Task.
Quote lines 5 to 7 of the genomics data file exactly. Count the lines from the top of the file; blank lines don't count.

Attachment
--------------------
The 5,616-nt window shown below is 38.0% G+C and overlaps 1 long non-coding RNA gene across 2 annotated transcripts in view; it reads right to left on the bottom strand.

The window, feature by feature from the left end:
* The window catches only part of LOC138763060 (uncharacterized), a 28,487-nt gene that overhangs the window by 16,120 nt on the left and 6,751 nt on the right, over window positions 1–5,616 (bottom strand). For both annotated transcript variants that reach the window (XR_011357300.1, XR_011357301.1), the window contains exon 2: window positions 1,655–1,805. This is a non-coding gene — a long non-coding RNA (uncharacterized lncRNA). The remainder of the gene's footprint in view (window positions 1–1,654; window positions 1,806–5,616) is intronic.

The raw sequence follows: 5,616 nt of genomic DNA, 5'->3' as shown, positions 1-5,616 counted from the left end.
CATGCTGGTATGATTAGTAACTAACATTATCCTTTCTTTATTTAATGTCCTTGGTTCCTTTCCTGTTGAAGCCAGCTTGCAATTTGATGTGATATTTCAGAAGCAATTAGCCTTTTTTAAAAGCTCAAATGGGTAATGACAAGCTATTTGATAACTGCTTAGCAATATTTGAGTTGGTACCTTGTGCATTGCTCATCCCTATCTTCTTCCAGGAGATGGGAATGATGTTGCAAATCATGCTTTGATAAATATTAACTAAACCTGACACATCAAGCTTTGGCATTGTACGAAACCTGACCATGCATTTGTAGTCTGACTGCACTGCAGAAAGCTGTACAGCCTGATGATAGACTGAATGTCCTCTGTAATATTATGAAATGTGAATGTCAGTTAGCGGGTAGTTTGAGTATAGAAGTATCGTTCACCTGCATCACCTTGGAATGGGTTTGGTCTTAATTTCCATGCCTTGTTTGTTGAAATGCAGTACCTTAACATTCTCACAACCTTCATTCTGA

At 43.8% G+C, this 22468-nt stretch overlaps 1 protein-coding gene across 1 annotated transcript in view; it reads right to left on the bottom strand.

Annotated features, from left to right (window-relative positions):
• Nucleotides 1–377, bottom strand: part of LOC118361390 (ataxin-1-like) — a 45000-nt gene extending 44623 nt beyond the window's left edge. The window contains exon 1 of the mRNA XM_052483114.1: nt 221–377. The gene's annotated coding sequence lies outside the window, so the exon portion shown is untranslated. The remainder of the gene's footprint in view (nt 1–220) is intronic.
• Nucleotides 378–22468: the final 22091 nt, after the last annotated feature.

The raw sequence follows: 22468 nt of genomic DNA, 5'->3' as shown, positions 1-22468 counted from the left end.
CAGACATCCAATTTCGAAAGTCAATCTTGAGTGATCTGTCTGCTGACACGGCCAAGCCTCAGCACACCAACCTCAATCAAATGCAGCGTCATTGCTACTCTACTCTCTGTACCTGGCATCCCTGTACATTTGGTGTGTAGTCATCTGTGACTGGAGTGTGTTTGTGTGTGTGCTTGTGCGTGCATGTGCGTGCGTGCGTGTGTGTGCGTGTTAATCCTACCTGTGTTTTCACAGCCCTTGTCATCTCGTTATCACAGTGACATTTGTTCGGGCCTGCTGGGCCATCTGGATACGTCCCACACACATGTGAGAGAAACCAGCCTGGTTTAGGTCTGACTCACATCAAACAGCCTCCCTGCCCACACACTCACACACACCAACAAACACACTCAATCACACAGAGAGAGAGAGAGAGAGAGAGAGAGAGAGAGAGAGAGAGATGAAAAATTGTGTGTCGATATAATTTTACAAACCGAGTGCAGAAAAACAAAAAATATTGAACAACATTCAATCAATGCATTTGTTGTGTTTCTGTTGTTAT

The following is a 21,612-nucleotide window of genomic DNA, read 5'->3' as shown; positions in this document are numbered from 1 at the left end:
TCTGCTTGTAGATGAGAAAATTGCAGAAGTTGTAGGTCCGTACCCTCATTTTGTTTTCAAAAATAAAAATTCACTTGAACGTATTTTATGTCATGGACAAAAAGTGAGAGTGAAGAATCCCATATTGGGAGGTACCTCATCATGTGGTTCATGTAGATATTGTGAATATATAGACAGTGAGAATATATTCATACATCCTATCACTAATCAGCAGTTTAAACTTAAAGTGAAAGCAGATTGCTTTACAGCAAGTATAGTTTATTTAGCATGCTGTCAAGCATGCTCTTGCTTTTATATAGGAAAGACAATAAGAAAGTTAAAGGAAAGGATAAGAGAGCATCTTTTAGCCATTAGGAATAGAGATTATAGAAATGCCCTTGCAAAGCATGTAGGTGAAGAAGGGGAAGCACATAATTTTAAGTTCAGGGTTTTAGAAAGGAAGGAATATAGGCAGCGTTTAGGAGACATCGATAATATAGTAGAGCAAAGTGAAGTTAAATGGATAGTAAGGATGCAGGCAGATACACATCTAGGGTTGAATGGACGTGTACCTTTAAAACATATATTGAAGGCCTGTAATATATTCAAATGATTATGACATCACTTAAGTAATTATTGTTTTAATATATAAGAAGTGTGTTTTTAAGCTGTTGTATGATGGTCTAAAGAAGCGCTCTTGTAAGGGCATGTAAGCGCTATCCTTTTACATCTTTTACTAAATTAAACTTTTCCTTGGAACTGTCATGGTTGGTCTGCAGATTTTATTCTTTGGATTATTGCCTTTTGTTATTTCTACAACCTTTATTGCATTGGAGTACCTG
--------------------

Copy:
CATGCTGGTATGATTAGTAACTAACATTATCCTTTCTTTATTTAATGTCCTTGGTTCCTTTCCTGTTGAAGCCAGCTTGCAATTTGATGTGATATTTCAGAAGCAATTAGCCTTTTTTAAAAGCTCAAATGGGTAATGACAAGCTATTTGATAACTGCTTAGCAATATTTGAGTTGGTACCTTGTGCATTGCTCATCCCTATCTTCTTCCAGGAGATGGGAATGATGTTGCAAATCATGCTTTGATAAATATTAACTAAACCTGACACATCAAGCTTTGGCATTGTACGAAACCTGACCATGCATTTGTAGTCTGACTGCACTGCAGAAAGCTGTACAGCCTGATGATAGACTGAATGTCCTCTGTAATATTATGAAATGTGAATGTCAGTTAGCGGGTAGTTTGAGTATAGAAGTATCGTTCACCTGCATCACCTTGGAATGGGTTTGGTCTTAATTTCCATGCCTTGTTTGTTGAAATGCAGTACCTTAACATTCTCACAACCTTCATTCTGA

At 43.8% G+C, this 22468-nt stretch overlaps 1 protein-coding gene across 1 annotated transcript in view; it reads right to left on the bottom strand.

Annotated features, from left to right (window-relative positions):